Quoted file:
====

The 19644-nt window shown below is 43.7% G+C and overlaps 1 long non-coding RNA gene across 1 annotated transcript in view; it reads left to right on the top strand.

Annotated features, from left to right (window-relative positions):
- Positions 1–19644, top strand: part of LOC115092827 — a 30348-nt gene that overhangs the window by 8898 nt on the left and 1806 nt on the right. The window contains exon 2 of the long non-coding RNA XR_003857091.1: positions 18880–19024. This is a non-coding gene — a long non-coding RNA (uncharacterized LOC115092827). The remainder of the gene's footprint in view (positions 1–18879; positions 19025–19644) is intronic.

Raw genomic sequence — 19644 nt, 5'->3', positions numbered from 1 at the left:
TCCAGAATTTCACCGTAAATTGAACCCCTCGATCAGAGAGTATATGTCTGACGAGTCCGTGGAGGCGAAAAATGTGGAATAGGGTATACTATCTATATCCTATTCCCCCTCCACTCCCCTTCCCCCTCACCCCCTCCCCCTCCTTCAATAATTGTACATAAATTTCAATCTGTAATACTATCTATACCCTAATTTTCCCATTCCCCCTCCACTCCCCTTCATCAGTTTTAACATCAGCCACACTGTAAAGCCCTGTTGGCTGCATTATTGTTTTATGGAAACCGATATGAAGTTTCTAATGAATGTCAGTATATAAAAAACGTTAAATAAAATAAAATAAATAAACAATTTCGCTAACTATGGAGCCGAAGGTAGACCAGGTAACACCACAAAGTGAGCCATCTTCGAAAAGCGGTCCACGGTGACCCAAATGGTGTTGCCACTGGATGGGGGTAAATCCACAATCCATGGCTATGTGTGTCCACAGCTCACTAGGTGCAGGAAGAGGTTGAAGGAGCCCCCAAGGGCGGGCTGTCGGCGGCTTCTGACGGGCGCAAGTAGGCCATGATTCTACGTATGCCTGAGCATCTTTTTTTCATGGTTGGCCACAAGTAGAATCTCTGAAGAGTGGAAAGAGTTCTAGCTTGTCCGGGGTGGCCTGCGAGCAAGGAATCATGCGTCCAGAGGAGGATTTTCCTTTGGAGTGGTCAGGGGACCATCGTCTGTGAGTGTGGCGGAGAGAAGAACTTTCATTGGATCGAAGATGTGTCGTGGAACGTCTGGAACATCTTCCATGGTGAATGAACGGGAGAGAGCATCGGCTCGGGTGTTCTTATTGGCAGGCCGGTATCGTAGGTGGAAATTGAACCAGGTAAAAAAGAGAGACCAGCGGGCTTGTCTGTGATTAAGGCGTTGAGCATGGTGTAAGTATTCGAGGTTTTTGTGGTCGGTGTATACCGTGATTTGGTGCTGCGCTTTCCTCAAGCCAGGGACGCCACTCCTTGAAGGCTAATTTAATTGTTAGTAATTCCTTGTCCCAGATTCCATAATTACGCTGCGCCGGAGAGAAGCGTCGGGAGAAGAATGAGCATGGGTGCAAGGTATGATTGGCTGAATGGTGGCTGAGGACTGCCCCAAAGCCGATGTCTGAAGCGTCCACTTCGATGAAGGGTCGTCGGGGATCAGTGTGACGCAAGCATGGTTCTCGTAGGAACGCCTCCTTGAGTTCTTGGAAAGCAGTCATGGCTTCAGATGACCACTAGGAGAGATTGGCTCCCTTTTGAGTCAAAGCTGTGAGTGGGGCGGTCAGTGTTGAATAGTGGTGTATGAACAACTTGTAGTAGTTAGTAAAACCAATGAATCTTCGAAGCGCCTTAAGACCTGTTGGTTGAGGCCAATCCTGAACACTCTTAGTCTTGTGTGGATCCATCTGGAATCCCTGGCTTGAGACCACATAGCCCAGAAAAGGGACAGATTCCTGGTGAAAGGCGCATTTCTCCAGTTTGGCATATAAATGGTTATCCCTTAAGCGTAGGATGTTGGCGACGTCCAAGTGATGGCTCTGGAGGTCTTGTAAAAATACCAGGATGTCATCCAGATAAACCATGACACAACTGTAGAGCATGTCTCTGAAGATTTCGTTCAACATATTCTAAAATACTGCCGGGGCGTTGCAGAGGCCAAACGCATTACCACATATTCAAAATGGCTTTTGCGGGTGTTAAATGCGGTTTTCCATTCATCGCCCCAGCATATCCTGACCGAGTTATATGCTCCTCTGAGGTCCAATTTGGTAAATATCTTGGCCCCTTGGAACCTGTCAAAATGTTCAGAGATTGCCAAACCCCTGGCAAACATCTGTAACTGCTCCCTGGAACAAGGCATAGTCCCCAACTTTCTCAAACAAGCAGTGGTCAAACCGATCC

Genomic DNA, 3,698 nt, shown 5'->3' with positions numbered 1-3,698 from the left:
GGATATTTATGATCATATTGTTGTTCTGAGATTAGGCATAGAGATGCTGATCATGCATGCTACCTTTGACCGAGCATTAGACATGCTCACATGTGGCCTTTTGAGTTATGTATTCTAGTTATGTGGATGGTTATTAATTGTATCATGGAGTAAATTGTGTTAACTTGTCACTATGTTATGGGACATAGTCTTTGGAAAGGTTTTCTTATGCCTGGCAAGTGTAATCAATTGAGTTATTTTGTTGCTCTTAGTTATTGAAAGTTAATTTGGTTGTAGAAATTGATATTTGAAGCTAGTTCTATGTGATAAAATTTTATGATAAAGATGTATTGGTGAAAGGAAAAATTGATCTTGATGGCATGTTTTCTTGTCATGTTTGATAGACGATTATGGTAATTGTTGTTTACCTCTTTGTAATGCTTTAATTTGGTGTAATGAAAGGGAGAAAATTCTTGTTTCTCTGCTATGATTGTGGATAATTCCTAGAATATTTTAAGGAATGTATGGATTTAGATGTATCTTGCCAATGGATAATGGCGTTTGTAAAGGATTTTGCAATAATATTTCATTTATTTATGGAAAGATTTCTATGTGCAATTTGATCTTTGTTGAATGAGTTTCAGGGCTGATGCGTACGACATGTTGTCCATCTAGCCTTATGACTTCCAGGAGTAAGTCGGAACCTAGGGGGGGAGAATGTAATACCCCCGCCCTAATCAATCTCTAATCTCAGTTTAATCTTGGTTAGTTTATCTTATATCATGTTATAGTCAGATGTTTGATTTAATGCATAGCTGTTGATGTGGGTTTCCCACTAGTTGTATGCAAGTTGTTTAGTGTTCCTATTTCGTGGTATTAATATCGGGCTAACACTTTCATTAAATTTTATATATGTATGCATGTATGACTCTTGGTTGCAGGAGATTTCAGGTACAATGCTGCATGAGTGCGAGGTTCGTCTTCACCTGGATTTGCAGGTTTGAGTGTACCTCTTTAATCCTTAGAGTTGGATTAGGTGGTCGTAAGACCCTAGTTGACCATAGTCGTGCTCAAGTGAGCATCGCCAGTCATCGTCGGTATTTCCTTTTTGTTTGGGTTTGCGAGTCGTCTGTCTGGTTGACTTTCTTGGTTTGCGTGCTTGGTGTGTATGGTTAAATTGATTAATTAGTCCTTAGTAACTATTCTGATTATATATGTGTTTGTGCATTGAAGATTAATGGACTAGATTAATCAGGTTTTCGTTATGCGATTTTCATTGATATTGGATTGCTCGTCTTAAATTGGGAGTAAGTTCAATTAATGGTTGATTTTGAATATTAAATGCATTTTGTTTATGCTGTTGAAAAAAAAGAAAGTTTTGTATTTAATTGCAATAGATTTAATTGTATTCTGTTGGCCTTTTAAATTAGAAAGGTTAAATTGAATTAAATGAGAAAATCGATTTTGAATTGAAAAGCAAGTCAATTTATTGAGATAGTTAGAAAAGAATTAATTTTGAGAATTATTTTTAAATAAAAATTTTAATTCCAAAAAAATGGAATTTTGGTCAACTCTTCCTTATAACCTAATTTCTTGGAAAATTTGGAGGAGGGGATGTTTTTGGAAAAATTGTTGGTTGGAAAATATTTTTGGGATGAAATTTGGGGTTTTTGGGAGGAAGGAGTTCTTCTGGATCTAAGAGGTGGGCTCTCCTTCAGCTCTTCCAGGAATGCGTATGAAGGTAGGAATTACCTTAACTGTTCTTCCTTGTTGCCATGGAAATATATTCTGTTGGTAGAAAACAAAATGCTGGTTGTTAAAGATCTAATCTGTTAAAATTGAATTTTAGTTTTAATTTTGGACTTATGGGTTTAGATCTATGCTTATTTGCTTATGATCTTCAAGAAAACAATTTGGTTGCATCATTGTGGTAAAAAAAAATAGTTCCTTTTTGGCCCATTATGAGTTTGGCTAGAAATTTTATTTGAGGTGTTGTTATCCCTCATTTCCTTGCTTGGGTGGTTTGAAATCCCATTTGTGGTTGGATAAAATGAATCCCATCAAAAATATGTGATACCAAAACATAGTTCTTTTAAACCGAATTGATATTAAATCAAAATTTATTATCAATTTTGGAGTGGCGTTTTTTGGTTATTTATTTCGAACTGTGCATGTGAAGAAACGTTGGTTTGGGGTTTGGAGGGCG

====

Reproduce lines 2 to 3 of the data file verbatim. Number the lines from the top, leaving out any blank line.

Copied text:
Annotated features, from left to right (window-relative positions):
- Positions 1–19644, top strand: part of LOC115092827 — a 30348-nt gene that overhangs the window by 8898 nt on the left and 1806 nt on the right. The window contains exon 2 of the long non-coding RNA XR_003857091.1: positions 18880–19024. This is a non-coding gene — a long non-coding RNA (uncharacterized LOC115092827). The remainder of the gene's footprint in view (positions 1–18879; positions 19025–19644) is intronic.